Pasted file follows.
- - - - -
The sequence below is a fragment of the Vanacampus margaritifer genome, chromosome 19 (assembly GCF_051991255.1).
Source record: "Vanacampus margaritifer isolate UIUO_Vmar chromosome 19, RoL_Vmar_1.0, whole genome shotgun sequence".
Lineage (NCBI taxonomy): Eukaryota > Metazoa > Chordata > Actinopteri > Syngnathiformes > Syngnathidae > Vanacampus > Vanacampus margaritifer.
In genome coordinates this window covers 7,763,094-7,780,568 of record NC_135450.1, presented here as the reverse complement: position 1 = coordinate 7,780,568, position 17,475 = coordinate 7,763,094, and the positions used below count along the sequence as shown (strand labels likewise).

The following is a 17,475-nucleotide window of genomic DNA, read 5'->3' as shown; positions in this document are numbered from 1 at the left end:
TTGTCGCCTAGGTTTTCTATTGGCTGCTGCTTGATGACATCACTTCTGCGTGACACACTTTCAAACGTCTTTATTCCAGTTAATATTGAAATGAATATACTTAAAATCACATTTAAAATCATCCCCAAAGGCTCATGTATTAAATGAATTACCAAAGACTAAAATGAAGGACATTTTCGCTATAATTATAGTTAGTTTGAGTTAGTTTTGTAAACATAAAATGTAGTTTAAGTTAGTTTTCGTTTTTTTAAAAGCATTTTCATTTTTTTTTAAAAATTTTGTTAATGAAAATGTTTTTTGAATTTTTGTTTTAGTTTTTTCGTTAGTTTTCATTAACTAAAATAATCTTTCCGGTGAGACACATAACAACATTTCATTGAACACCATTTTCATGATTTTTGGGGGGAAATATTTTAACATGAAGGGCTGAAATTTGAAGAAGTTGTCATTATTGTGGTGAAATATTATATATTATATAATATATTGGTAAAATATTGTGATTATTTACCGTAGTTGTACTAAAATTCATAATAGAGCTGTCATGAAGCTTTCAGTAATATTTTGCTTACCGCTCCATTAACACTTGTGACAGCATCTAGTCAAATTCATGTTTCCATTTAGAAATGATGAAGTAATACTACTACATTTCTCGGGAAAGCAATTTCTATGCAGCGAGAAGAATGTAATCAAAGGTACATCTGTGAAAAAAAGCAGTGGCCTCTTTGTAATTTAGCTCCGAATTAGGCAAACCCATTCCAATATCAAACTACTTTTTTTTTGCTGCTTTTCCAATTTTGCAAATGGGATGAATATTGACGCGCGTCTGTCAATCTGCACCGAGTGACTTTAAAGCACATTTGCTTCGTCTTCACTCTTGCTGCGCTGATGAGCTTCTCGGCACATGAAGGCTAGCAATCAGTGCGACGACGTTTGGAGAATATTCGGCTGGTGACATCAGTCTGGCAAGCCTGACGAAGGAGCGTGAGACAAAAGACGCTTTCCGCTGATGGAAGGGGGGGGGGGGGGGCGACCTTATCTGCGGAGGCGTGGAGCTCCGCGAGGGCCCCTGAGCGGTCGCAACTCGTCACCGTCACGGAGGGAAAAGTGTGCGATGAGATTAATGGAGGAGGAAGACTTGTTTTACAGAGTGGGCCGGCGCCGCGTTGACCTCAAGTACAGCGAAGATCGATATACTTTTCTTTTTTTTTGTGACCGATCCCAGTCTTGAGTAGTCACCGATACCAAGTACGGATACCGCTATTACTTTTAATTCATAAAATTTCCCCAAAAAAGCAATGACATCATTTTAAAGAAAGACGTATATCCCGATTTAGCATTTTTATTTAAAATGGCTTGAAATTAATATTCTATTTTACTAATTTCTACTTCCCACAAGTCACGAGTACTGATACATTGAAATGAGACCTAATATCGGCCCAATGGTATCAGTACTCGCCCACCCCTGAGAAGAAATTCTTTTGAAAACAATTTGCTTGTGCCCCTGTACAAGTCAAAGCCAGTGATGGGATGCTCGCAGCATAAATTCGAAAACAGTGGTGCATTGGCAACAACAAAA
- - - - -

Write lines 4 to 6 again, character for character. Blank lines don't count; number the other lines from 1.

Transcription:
In genome coordinates this window covers 7,763,094-7,780,568 of record NC_135450.1, presented here as the reverse complement: position 1 = coordinate 7,780,568, position 17,475 = coordinate 7,763,094, and the positions used below count along the sequence as shown (strand labels likewise).

The following is a 17,475-nucleotide window of genomic DNA, read 5'->3' as shown; positions in this document are numbered from 1 at the left end:
TTGTCGCCTAGGTTTTCTATTGGCTGCTGCTTGATGACATCACTTCTGCGTGACACACTTTCAAACGTCTTTATTCCAGTTAATATTGAAATGAATATACTTAAAATCACATTTAAAATCATCCCCAAAGGCTCATGTATTAAATGAATTACCAAAGACTAAAATGAAGGACATTTTCGCTATAATTATAGTTAGTTTGAGTTAGTTTTGTAAACATAAAATGTAGTTTAAGTTAGTTTTCGTTTTTTTAAAAGCATTTTCATTTTTTTTTAAAAATTTTGTTAATGAAAATGTTTTTTGAATTTTTGTTTTAGTTTTTTCGTTAGTTTTCATTAACTAAAATAATCTTTCCGGTGAGACACATAACAACATTTCATTGAACACCATTTTCATGATTTTTGGGGGGAAATATTTTAACATGAAGGGCTGAAATTTGAAGAAGTTGTCATTATTGTGGTGAAATATTATATATTATATAATATATTGGTAAAATATTGTGATTATTTACCGTAGTTGTACTAAAATTCATAATAGAGCTGTCATGAAGCTTTCAGTAATATTTTGCTTACCGCTCCATTAACACTTGTGACAGCATCTAGTCAAATTCATGTTTCCATTTAGAAATGATGAAGTAATACTACTACATTTCTCGGGAAAGCAATTTCTATGCAGCGAGAAGAATGTAATCAAAGGTACATCTGTGAAAAAAAGCAGTGGCCTCTTTGTAATTTAGCTCCGAATTAGGCAAACCCATTCCAATATCAAACTACTTTTTTTTTGCTGCTTTTCCAATTTTGCAAATGGGATGAATATTGACGCGCGTCTGTCAATCTGCACCGAGTGACTTTAAAGCACATTTGCTTCGTCTTCACTCTTGCTGCGCTGATGAGCTTCTCGGCACATGAAGGCTAGCAATCAGTGCGACGACGTTTGGAGAATATTCGGCTGGTGACATCAGTCTGGCAAGCCTGACGAAGGAGCGTGAGACAAAAGACGCTTTCCGCTGATGGAAGGGGGGGGGGGGGGGCGACCTTATCTGCGGAGGCGTGGAGCTCCGCGAGGGCCCCTGAGCGGTCGCAACTCGTCACCGTCACGGAGGGAAAAGTGTGCGATGAGATTAATGGAGGAGGAAGACTTGTTTTACAGAGTGGGCCGGCGCCGCGTTGACCTCAAGTACAGCGAAGATCGATATACTTTTCTTTTTTTTTGTGACCGATCCCAGTCTTGAGTAGTCACCGATACCAAGTACGGATACCGCTATTACTTTTAATTCATAAAATTTCCCCAAAAAAGCAATGACATCATTTTAAAGAAAGACGTATATCCCGATTTAGCATTTTTATTTAAAATGGCTTGAAATTAATATTCTATTTTACTAATTTCTACTTCCCACAAGTCACGAGTACTGATACATTGAAATGAGACCTAATATCGGCCCAATGGTATCAGTACTCGCCCACCCCTGAGAAGAAATTCTTTTGAAAACAATTTGCTTGTGCCCCTGTACAAGTCAAAGCCAGTGATGGGATGCTCGCAGCATAAATTCGAAAACAGTGGTGCATTGGCAACAACAAAA